Grant winners – 31 March 2016

A round-up of recent recipients of research council cash

March 31, 2016
Grant winners tab on folder

Leverhulme Trust

Philip Leverhulme prizes
Prizewinners receive £100,000, to be used for any purpose that would advance their research

Classics

Ancient Greek religion and magic


Cultural identity and interaction in Asia Minor


Major Research Fellowships

The end of secrecy? Whistle-blowers, electronic data and the transparent state


Absences, nothings, lacks and limits


National Institute for Health Research

Health Services and Delivery Research

NHS managers’ use of nursing workforce planning and deployment technologies: a realist synthesis of implementation and impact


ERA: electronic records in ambulances to support the shift to out of hospital care: challenges, opportunities and workforce implications


Economic and Social Research Council

Research grants

Sub-national patterns of radical right support in Europe


  • Award winner: Parvati Raghuram
  • Institution: Open University
  • Value: £446,159

Gender, skilled migration and IT: a comparative study of India and the UK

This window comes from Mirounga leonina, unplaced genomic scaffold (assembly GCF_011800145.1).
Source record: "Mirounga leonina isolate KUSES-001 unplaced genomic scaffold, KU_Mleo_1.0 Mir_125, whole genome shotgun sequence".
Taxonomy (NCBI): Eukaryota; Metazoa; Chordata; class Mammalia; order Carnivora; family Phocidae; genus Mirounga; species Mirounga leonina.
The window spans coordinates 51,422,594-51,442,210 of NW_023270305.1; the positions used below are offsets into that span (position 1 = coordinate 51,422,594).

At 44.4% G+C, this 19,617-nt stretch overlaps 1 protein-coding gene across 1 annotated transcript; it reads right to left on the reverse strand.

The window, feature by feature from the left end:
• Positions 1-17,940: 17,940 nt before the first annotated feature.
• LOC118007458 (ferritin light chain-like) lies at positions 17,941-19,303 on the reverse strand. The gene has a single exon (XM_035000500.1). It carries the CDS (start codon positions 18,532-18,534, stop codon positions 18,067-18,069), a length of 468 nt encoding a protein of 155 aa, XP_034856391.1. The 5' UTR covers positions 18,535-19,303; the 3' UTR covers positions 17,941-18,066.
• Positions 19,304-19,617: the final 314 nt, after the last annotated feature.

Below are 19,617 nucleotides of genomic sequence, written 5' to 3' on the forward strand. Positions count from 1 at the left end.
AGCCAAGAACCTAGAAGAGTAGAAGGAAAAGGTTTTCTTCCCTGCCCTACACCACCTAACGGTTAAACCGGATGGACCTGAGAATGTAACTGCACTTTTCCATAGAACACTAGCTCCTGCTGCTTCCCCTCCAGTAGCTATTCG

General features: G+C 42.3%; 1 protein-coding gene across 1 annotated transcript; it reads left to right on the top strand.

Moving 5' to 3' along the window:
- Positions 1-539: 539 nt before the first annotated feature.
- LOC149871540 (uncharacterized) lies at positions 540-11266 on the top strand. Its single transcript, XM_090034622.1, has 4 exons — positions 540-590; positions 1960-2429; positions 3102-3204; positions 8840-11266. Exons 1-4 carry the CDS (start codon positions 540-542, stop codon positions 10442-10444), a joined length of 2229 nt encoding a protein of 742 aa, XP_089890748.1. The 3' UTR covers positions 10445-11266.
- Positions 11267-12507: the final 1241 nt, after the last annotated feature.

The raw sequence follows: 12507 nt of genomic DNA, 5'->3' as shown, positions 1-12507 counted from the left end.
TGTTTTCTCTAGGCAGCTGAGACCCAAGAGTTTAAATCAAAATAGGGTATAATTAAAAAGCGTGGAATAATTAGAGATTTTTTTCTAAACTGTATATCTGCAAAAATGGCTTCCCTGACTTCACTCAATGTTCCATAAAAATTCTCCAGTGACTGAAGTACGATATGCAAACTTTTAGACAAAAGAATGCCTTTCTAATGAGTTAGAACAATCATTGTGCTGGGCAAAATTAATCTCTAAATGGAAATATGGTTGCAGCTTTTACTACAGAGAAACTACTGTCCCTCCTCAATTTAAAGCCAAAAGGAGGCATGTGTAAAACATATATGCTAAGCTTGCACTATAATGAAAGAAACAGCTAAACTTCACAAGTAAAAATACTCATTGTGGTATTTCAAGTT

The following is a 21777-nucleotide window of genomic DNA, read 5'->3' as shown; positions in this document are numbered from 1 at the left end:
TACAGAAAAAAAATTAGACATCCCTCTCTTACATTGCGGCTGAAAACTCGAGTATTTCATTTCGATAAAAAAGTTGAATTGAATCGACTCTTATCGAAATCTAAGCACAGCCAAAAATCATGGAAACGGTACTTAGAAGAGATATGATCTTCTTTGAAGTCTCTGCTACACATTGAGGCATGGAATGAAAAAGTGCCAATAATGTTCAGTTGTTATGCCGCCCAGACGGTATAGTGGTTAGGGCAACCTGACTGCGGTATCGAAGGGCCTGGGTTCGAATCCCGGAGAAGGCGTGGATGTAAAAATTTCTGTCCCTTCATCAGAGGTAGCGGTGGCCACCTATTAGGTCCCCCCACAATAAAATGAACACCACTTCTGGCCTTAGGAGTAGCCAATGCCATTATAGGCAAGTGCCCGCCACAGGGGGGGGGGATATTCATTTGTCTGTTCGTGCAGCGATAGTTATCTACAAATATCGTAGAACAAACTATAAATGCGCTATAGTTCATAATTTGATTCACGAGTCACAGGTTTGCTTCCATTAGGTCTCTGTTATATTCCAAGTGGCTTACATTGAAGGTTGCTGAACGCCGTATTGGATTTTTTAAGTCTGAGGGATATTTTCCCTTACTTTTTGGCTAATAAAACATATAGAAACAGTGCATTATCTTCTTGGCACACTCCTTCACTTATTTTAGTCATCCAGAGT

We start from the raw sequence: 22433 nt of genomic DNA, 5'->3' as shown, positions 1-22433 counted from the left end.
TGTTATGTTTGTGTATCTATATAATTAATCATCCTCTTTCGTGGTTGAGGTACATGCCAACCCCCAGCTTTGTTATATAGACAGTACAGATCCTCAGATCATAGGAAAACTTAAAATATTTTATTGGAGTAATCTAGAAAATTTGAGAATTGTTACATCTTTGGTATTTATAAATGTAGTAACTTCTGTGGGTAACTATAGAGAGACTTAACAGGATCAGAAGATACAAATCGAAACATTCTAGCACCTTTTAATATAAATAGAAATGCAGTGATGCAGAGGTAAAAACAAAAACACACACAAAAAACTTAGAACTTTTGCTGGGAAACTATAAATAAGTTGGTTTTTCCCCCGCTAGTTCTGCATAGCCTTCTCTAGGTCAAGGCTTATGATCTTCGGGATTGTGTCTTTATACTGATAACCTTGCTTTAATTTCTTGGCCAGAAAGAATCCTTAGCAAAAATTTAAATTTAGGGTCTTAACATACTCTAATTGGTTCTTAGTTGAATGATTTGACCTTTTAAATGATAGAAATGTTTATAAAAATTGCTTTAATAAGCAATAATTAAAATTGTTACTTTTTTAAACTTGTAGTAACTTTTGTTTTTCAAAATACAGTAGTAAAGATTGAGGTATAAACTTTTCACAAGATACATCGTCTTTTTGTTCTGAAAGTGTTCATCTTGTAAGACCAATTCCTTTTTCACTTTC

Healthy, secure and gender-just cities: transnational perspectives on violence against women and girls (VAWG) in Rio de Janeiro and London


In detail

Award winner: Christina Boswell
Institution: University of Edinburgh
Value: £525,817

Seeing illegal immigrants: state monitoring and political rationality

Few countries regularly estimate the number of illegal residents on their territory, and governments tend to be reticent about collecting and publishing data on the control of illegal residence or employment. This project will investigate how countries “see” illegal immigrants through the following sets of questions: which forms of illegality do states monitor, and which are left unscrutinised? What sorts of techniques and practices do public authorities use to monitor illegal residents? And what do monitoring practices tell us about the type of political rationality informing state monitoring practices – what we term state ‘logics of monitoring’? The study will be the first to systematically map, compare and account for the practices and technologies utilised in different European countries to monitor illegal immigrants. By comparing these processes in three countries – the UK, France and Germany – the team will be able to better understand how public authorities decide which aspect of illegal immigration to observes, and which to overlook. Through the study, researchers hope to foster more informed debate on the ethics and politics of immigration control.

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